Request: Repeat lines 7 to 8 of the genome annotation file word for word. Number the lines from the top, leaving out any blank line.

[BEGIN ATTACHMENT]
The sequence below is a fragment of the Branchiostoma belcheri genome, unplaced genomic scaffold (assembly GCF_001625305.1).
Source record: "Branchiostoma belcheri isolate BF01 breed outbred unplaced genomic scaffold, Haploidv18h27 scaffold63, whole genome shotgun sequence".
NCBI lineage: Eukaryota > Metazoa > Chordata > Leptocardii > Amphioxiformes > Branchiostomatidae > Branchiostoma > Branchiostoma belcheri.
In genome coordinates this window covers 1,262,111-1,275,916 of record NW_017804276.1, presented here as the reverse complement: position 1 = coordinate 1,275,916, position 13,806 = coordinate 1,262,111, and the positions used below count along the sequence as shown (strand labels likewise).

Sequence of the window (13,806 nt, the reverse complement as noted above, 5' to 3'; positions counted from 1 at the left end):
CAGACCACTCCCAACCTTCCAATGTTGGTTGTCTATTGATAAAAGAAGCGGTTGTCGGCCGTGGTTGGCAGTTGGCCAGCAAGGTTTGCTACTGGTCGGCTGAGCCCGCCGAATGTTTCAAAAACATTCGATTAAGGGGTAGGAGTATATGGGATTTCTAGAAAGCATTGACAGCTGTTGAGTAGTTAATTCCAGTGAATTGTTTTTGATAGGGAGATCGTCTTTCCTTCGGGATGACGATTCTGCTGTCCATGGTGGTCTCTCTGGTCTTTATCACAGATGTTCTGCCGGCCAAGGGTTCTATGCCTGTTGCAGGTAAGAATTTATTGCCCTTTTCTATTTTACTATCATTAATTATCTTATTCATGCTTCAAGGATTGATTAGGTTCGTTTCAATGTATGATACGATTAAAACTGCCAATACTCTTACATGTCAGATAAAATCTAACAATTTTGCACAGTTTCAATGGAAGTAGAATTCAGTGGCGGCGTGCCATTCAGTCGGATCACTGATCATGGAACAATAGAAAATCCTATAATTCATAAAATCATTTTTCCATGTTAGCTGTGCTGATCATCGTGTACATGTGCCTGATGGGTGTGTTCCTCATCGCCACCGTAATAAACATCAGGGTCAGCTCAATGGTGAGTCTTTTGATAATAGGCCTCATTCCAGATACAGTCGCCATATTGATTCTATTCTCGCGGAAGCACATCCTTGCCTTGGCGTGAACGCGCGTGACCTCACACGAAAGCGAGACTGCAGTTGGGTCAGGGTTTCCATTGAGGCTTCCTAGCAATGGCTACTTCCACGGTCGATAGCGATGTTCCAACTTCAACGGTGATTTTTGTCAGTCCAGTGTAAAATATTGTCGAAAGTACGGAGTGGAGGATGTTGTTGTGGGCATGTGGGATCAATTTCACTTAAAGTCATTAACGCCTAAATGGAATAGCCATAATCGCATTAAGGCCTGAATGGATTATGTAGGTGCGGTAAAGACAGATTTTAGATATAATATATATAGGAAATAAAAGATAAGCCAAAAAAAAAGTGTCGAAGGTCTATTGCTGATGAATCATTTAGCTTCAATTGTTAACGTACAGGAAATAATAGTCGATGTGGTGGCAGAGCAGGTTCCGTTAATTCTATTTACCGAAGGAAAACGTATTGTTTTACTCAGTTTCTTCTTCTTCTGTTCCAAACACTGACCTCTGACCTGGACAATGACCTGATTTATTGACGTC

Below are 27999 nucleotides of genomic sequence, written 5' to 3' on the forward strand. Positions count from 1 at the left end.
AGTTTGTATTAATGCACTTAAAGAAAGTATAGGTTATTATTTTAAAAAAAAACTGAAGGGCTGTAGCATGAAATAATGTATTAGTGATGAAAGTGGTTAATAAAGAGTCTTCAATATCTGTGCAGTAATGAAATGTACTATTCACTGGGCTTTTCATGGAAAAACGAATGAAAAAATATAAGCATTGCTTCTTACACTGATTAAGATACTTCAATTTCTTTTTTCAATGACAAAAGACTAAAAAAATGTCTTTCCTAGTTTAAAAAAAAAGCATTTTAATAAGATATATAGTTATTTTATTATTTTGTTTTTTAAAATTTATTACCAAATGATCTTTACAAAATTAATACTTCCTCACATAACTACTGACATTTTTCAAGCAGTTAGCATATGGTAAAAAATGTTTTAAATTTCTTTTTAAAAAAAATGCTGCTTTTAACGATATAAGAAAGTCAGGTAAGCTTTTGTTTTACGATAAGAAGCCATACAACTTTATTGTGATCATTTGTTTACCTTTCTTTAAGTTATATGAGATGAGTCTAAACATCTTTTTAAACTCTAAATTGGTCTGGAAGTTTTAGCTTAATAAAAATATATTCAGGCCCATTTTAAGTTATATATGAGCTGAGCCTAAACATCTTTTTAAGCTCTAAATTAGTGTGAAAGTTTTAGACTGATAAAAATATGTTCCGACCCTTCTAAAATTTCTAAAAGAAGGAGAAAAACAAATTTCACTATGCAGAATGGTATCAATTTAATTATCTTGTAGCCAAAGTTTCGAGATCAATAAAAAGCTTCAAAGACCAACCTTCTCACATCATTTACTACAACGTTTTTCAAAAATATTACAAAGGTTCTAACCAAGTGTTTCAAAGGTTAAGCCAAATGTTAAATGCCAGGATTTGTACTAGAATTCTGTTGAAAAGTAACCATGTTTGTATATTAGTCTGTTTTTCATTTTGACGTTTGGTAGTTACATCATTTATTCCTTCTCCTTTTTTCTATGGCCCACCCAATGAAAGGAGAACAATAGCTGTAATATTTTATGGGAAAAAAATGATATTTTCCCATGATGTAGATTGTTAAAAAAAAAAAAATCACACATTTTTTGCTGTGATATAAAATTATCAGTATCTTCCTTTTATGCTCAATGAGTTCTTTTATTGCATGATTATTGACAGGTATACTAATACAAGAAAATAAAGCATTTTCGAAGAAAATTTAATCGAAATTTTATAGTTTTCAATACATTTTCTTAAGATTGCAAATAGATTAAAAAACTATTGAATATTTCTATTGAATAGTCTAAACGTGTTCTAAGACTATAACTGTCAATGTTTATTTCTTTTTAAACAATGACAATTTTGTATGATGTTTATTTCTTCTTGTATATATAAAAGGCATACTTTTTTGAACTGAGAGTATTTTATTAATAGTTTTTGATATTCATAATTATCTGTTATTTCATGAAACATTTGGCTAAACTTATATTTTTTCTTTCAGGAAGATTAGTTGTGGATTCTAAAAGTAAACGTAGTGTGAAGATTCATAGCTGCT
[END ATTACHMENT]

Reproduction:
Below are 27999 nucleotides of genomic sequence, written 5' to 3' on the forward strand. Positions count from 1 at the left end.
AGTTTGTATTAATGCACTTAAAGAAAGTATAGGTTATTATTTTAAAAAAAAACTGAAGGGCTGTAGCATGAAATAATGTATTAGTGATGAAAGTGGTTAATAAAGAGTCTTCAATATCTGTGCAGTAATGAAATGTACTATTCACTGGGCTTTTCATGGAAAAACGAATGAAAAAATATAAGCATTGCTTCTTACACTGATTAAGATACTTCAATTTCTTTTTTCAATGACAAAAGACTAAAAAAATGTCTTTCCTAGTTTAAAAAAAAAGCATTTTAATAAGATATATAGTTATTTTATTATTTTGTTTTTTAAAATTTATTACCAAATGATCTTTACAAAATTAATACTTCCTCACATAACTACTGACATTTTTCAAGCAGTTAGCATATGGTAAAAAATGTTTTAAATTTCTTTTTAAAAAAAATGCTGCTTTTAACGATATAAGAAAGTCAGGTAAGCTTTTGTTTTACGATAAGAAGCCATACAACTTTATTGTGATCATTTGTTTACCTTTCTTTAAGTTATATGAGATGAGTCTAAACATCTTTTTAAACTCTAAATTGGTCTGGAAGTTTTAGCTTAATAAAAATATATTCAGGCCCATTTTAAGTTATATATGAGCTGAGCCTAAACATCTTTTTAAGCTCTAAATTAGTGTGAAAGTTTTAGACTGATAAAAATATGTTCCGACCCTTCTAAAATTTCTAAAAGAAGGAGAAAAACAAATTTCACTATGCAGAATGGTATCAATTTAATTATCTTGTAGCCAAAGTTTCGAGATCAATAAAAAGCTTCAAAGACCAACCTTCTCACATCATTTACTACAACGTTTTTCAAAAATATTACAAAGGTTCTAACCAAGTGTTTCAAAGGTTAAGCCAAATGTTAAATGCCAGGATTTGTACTAGAATTCTGTTGAAAAGTAACCATGTTTGTATATTAGTCTGTTTTTCATTTTGACGTTTGGTAGTTACATCATTTATTCCTTCTCCTTTTTTCTATGGCCCACCCAATGAAAGGAGAACAATAGCTGTAATATTTTATGGGAAAAAAATGATATTTTCCCATGATGTAGATTGTTAAAAAAAAAAAAATCACACATTTTTTGCTGTGATATAAAATTATCAGTATCTTCCTTTTATGCTCAATGAGTTCTTTTATTGCATGATTATTGACAGGTATACTAATACAAGAAAATAAAGCATTTTCGAAGAAAATTTAATCGAAATTTTATAGTTTTCAATACATTTTCTTAAGATTGCAAATAGATTAAAAAACTATTGAATATTTCTATTGAATAGTCTAAACGTGTTCTAAGACTATAACTGTCAATGTTTATTTCTTTTTAAACAATGACAATTTTGTATGATGTTTATTTCTTCTTGTATATATAAAAGGCATACTTTTTTGAACTGAGAGTATTTTATTAATAGTTTTTGATATTCATAATTATCTGTTATTTCATGAAACATTTGGCTAAACTTATATTTTTTCTTTCAGGAAGATTAGTTGTGGATTCTAAAAGTAAACGTAGTGTGAAGATTCATAGCTGCT